Slaughter cattle and ground beef market soars

Slaughter cow and wholesale ground beef prices are expected to move higher in the coming months.

Derrell Peel, Livestock marketing specialist

March 12, 2024

2 Min Read
How high will the ground beef markets go?
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Slaughter cow prices continue to move higher with declining cow inventories and reduced cow slaughter.  Boning cow prices in Oklahoma auctions averaged $118.54/cwt. (average dressing) for the week ending March 8, 2024 (Figure 1).  Slaughter cow prices for the week ranged from $126.87/cwt. for high dressing breaking cows to $99.13/cwt. for low dressing lean cows.    


Slaughter cow prices are driven by the price of 90 percent lean beef trimmings (90s), which posted a price of $317.36/cwt. the first week of March. This is a record high price for 90s in data back to 1978 and undoubtedly an all-time record weekly price. The supply of non-fed beef (cow + bull) is down 12.7 percent year over year thus far in 2024, the result of a 13.1 percent year-to-date decrease in cow slaughter. Dairy cow slaughter is down 15.0 percent and beef cow slaughter is down 11.4 percent year over year, while bull slaughter so far in 2024 is down 9.4 percent from one year ago. 


Lean beef trimmings are a key component of ground beef production.  A wide variety of lean and fatty trim products are used to provide ground beef supplies for food service and retail grocery markets. A standard reference for ground beef values is the ratio of five pounds of 90s to one pounds of 50s (50 percent lean trimmings), which is equivalent to 83.3 percent lean ground beef.  The increased price of 90s has pushed this reference price of wholesale ground beef to $281.28/cwt. in the first week of March. This reference price of ground beef was exceeded only one week during the pandemic disruptions in 2020 and is otherwise at an all-time high.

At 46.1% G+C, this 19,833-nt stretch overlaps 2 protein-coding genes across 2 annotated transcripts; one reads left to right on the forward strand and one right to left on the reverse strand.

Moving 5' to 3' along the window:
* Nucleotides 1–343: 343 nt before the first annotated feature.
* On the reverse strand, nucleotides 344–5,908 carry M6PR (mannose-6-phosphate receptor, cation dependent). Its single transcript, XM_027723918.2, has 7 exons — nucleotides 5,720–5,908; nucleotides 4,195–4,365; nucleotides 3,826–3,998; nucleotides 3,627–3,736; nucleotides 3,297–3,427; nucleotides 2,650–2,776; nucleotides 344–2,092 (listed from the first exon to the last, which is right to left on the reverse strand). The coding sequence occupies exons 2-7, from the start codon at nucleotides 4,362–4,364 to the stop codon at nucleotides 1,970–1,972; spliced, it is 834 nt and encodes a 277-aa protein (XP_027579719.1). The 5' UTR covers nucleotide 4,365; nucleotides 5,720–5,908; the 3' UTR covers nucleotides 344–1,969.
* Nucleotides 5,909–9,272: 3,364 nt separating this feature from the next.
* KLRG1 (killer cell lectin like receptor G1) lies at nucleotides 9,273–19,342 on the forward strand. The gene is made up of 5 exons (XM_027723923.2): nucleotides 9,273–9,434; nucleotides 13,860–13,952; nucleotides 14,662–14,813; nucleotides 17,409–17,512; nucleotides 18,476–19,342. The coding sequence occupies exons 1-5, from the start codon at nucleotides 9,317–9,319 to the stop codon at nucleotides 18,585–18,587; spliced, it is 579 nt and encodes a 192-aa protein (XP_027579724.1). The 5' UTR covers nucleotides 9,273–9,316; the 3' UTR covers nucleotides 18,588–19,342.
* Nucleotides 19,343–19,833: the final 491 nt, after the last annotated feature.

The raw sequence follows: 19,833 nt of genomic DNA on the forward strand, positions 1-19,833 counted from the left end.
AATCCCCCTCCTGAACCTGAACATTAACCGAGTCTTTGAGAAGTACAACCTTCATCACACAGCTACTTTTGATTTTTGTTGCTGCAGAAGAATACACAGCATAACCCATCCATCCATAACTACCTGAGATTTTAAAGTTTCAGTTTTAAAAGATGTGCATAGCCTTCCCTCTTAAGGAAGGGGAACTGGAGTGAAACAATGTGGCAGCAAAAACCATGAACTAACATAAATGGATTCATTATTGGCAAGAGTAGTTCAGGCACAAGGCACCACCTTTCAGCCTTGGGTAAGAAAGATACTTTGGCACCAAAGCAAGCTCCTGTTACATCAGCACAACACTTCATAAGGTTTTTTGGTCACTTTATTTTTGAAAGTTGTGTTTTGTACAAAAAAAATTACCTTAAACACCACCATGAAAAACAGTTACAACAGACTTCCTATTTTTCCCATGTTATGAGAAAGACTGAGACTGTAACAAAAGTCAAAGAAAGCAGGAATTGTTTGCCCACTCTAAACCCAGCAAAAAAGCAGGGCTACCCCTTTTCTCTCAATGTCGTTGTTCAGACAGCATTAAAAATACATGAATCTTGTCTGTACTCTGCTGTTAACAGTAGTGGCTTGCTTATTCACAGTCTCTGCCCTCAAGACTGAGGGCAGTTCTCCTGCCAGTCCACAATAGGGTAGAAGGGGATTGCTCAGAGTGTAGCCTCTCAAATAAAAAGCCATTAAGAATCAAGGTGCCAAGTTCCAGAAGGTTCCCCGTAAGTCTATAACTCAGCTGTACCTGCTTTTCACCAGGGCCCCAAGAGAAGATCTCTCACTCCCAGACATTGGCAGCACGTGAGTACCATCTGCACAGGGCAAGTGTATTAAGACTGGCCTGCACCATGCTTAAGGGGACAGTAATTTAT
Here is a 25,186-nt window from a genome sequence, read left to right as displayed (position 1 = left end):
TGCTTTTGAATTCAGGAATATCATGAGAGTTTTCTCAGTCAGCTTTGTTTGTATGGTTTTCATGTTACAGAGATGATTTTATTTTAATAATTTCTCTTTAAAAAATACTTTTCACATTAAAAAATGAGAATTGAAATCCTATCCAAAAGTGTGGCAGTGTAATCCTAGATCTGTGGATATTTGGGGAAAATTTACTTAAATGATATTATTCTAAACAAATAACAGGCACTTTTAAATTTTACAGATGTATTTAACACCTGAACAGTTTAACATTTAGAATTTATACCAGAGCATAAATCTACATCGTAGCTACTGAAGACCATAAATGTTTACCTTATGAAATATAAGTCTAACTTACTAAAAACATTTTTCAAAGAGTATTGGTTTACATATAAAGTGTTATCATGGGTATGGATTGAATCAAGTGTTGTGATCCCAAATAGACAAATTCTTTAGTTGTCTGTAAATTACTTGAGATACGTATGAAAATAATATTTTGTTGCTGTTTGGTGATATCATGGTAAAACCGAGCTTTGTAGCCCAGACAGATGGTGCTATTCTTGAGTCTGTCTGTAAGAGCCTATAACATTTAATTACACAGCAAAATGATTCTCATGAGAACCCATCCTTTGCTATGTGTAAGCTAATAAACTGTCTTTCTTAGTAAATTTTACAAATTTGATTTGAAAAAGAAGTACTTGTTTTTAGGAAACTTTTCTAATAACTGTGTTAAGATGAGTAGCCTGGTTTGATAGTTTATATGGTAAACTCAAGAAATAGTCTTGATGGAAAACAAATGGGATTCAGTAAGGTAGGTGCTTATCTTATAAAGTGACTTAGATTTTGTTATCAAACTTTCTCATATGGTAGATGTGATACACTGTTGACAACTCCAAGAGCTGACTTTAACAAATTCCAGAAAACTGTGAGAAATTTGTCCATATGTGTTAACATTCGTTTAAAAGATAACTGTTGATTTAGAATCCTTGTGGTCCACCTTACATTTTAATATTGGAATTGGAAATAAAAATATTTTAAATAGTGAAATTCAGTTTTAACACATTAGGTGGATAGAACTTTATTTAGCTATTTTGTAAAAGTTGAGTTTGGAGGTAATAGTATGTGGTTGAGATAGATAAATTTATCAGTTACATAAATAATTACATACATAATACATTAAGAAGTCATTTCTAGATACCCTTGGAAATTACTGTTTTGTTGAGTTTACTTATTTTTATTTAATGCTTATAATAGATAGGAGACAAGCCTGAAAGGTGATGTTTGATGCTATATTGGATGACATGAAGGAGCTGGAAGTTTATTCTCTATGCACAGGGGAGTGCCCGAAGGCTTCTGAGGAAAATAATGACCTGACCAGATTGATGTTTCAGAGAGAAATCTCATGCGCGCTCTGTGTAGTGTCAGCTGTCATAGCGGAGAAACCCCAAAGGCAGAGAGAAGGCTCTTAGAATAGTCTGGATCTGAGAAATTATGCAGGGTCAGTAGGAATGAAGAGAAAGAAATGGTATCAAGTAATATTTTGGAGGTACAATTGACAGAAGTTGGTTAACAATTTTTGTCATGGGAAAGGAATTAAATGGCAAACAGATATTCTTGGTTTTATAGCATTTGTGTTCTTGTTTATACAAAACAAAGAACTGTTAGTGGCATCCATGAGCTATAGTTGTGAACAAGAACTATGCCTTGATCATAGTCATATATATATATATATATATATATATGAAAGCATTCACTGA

The major portion of U.S. beef imports is lean beef used for the ground beef market. As domestic lean beef supplies decrease and prices increase, markets respond with increased beef imports to moderate impacts domestically. Accordingly, beef imports in 2023 increased 9.9 percent year over year.  In the latest data for January, beef imports were up 38.1 percent year over year.  Beef imports are typically front-loaded in the new year as countries, especially Brazil, scramble to fill the unassigned “Other Country” import quota.  Monthly imports will moderate later in the year and total imports for 2024 are projected to increase 12-13 percent year over year.


Slaughter cow and wholesale ground beef prices are expected to move higher in the coming months.  Net cow culling (beef and dairy) decreased to 17.2 percent in 2023 from the cyclical peak of 17.8 percent in 2022. However, during the last herd expansion, net cow culling decreased to a low of 13.3 percent in 2015.  Without herd rebuilding, cow slaughter will decrease in 2024 simply because cow inventories are smaller; if herd rebuilding begins in earnest in 2024, cow slaughter will decrease more sharply.  

About the Author(s)

Derrell Peel

Livestock marketing specialist, Oklahoma State University

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